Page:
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What Does It Mean to Be Human?
Reverence for Life Reaffirmed by Responses from Around the World
Compiled and Edited by Frederick Franck, Richard Connolly and Janis Roze
St. Martin's Griffin, November 2001
ISBN: 978-0-312-27101-5, ISBN10: 0-312-27101-8,
5 1/2 x 8 1/4 inches, 304 pages,
Trade Paperback, $18.99
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In this book—"a truly noble and intelligent project" (Russell Banks)—nearly one hundred notable contributors reflect on the joys, mysteries, and responsibilities that collectively define being human in today's rapidly changing world. Seriously exploring the meanings and motives of hope and despair, peace and war, faith and loss, and other related matters, the social activists, thinkers, artists, and spiritual leaders assembled herein address not only being human but being
Such worthy minds and generous souls as the Dalai Lama, Wilma Mankiller, Jimmy Carter, Cornel West, Jack Miles, Mother Teresa, Elie Wiesel, Mary Evelyn Tucker, Vaclav Havel, and Archbishop Desmund Tutu reflect with poignant candor on our shared conditions and experiences. In doing so, they come to define a core set of human values.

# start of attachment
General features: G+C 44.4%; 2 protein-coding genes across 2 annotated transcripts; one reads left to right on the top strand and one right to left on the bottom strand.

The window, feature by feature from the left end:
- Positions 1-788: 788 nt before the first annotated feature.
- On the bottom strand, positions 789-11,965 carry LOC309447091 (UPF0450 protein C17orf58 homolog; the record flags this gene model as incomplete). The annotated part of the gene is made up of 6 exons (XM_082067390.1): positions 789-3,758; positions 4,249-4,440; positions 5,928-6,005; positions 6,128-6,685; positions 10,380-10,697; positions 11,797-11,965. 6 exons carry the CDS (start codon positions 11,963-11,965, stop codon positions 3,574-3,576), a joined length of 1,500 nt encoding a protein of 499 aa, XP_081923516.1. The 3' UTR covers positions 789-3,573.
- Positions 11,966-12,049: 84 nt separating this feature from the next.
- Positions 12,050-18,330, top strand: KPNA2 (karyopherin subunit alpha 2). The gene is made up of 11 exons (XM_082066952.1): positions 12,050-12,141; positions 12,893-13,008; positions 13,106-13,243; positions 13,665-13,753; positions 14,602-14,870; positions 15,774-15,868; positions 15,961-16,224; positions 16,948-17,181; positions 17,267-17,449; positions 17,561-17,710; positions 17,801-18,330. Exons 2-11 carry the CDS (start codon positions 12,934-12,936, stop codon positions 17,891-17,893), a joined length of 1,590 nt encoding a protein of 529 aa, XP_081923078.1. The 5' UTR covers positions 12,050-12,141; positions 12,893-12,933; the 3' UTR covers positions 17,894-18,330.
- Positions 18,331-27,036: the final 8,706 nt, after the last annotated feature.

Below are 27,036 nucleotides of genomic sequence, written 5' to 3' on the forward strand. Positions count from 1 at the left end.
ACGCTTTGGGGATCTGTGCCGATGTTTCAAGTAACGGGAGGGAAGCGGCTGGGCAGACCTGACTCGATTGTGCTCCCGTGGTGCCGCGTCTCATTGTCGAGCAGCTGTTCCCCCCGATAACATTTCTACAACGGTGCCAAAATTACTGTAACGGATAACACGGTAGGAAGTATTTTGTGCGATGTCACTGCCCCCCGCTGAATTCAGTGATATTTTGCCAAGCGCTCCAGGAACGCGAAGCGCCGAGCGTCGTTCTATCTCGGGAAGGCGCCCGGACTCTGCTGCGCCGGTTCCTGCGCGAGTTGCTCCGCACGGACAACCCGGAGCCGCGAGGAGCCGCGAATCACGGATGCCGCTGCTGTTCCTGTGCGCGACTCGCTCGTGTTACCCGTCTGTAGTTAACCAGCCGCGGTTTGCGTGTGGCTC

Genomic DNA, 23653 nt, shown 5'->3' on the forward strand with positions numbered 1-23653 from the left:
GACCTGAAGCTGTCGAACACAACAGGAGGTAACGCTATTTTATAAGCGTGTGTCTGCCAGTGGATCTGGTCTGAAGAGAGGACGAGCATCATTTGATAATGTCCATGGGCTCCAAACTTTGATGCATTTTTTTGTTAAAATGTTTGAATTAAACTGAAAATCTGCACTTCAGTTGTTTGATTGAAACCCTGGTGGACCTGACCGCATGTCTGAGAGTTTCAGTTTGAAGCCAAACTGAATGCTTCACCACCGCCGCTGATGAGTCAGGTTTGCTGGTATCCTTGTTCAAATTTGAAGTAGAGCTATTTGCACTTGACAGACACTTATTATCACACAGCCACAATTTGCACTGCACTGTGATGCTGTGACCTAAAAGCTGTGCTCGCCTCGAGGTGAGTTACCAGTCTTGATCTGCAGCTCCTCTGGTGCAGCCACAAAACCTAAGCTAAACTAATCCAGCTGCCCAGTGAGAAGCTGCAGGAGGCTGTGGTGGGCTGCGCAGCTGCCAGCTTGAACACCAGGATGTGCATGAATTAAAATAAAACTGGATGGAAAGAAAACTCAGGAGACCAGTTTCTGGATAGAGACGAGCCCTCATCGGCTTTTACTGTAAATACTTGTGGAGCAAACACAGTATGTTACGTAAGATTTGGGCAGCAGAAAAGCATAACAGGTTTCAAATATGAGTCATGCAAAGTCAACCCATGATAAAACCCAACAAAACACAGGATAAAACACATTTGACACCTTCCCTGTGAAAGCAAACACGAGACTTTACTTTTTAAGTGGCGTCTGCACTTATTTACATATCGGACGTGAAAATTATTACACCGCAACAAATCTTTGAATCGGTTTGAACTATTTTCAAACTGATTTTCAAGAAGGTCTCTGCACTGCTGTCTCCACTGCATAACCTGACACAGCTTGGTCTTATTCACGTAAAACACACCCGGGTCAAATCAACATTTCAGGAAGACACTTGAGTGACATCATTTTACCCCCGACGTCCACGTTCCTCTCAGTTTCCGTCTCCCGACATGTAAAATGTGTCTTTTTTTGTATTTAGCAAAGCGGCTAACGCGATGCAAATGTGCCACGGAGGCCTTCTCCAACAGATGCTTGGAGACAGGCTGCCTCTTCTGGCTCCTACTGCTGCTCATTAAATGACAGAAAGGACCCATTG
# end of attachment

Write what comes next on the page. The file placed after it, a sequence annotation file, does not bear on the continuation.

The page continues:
What Does It Mean To Be Human?
is a vital meditation on the endless possibilities of our humanity.
"At once humble and humane, these magnificent witnesses to human promise lift the heart, challenge the mind, and kindle hope."—
Forrest Church, author of
Lifecraft: The Art of Meaning in the Everyday
"In the past, most people believed that to be human meant to be obedient, and to follow the traditions of their occupation, their sex, and their age. But today, more and more of us believe that each individual is different, that women can contribute to civilization as much as men, that curiosity is more admirable than imitation, and respect more desirable than power. So to be human now increasingly means to search throughout one's life, to never quite reach the goal one sets for oneself, to discover where one wants to go by exchanging ideas with others, so that one is constantly evolving and learning, and deriving one's pleasure from helping others. This book lets us into the hearts and minds of a great variety of individuals, and by so doing, will help enhance our view of what we can make of our lives."—
Theodore Zeldin, author of
An Intimate History of Humanity
© 2013 Macmillan